gap year in israel

While most of us are fortunate enough to live without having to worry about food, food security is a global issue of increasing importance. As resources are used up, scientists are forever searching for ways to produce food more reliably in all sorts of conditions.

This is one area where Israel truly excels and has made numerous significant contributions and breakthroughs to the field. From increasing water efficiency, to developing crops that can grow in extreme conditions, Israel is at the forefront of food tech.

Probably the most significant breakthrough made by Israel is drip irrigation. While the concept has existed or a long time, it was significantly advanced by the engineer Simcha Blass. He discovered that a slow and balanced drip of water led to amazing growth. He created tubing that steadily released water where it was most effective and in 1965 Kibbutz Hatzerim build a new industry based upon Blass’ invention.

The technology rapidly spread across the world and the latest generation of it is self-cleaning and will maintain a uniform flow rate regardless of the water pressure. As an example of just how revolutionary it has been you just need to look at the product Tipa, a kit developed in Israel that has allowed hundreds of farming families in Senegal to triple their crop growth, even on infertile land.

Another example is the potato. You may think that the potato is everywhere, easy to grow and a basic of day-to-day life. However, this has not always been the case. Professor David Levy from the Hebrew University conducted close to 30 years of research into developing potatoes that will grow in hot, dry climates and can be irrigated using saltwater. Thanks to his work, potatoes can now be grown in desert regions, such as the Middle East. As potatoes are one of the top sources of nutrition in the world, this is obviously an invaluable breakthrough.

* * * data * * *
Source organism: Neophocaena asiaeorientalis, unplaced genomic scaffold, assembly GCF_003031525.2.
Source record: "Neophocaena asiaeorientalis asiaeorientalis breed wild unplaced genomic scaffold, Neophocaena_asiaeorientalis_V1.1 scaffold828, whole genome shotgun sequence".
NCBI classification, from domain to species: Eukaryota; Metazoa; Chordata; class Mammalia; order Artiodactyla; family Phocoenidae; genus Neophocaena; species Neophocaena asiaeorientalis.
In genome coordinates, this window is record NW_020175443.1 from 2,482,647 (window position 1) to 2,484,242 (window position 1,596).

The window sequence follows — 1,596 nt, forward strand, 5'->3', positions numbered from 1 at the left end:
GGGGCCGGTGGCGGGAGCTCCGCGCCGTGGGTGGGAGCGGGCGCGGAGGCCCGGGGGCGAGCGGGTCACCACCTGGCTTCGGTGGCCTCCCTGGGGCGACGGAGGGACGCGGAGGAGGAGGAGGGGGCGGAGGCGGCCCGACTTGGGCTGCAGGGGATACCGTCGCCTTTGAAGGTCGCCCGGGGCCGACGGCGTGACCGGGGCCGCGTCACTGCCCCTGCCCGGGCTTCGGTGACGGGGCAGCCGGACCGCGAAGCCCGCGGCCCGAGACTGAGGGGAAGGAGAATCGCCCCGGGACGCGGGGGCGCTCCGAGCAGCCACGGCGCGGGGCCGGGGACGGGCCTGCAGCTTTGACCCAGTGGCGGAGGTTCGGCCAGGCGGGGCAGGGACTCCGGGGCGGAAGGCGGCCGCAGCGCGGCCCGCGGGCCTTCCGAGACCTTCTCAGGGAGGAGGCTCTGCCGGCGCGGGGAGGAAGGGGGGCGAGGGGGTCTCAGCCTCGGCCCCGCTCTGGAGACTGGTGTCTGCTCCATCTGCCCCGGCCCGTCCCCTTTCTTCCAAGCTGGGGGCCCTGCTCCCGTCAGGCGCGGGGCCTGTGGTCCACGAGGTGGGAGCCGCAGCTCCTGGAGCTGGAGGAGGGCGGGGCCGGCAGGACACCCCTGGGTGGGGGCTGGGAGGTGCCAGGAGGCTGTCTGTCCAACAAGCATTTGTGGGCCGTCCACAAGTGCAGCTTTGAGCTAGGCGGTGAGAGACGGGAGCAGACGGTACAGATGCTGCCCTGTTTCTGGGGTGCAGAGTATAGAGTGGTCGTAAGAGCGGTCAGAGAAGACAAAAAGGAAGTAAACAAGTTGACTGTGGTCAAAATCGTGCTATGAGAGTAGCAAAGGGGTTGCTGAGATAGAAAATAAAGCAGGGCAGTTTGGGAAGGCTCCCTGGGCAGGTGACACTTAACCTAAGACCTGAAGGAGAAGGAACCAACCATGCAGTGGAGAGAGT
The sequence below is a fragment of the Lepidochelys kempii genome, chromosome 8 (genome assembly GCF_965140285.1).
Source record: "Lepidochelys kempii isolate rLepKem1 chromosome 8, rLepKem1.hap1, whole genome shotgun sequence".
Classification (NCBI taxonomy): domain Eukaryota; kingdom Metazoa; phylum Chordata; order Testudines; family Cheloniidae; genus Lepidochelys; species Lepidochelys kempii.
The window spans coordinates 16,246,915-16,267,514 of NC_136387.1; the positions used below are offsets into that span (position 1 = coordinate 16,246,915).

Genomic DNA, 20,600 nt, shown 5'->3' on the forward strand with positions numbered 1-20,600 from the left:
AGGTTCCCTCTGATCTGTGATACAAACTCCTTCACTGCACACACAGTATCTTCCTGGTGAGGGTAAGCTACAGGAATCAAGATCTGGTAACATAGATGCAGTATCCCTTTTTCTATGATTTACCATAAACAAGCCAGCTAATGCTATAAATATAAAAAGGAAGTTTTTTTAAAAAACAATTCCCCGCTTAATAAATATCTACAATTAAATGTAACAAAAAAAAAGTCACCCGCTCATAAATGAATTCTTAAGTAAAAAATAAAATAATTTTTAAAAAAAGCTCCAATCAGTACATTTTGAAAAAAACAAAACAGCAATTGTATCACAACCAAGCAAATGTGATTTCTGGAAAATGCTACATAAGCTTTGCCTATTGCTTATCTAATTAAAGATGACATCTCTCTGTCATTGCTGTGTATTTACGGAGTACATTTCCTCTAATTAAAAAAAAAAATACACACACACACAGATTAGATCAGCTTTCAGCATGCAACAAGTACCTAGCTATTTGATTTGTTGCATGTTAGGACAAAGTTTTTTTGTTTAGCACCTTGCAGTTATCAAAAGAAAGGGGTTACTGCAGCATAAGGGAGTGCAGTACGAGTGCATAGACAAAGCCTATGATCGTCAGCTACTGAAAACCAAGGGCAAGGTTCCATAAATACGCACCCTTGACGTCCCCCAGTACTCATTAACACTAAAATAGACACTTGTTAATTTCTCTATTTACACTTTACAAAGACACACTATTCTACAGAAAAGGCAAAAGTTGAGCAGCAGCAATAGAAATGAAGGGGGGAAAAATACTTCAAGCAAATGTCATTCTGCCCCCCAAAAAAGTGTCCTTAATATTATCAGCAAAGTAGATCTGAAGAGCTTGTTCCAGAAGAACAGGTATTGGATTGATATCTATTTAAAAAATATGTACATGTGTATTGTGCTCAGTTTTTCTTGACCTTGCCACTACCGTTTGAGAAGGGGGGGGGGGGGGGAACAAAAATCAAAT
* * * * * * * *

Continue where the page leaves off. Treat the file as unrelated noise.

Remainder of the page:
Similarly, the Israeli-designed GrainPro Cocoons give African and Asian farmers a simple and cheap way to keep their grains fresh. They are essentially huge bags, which were invented by Professor Shlomo Navarro, which keep both water and air out. They are now used right across the world, even in countries with no ties to Israel. Previously up to half of every grain harvest was lost to pests and mould, but thanks to the Cocoons, they are kept fresh and far less goes to waste.

Water, or rather the lack of, is a major problem in large parts of the world, but Tal-Ya Water Technologies have invented reusable plastic trays that collect dew from the air and reduce the amount of water needed by crops or trees by up to half. The trays surround each plant or tree, and when dew forms on the tray, it is funnelled straight to the roots. Furthermore, if it rains, the trays heighten the effect of each millimetre of water by up to 27 times.

There is far more technology involved in farming than many realise, but as with all areas of technology, Israel is at the forefront of development and providing solutions that help the entire world.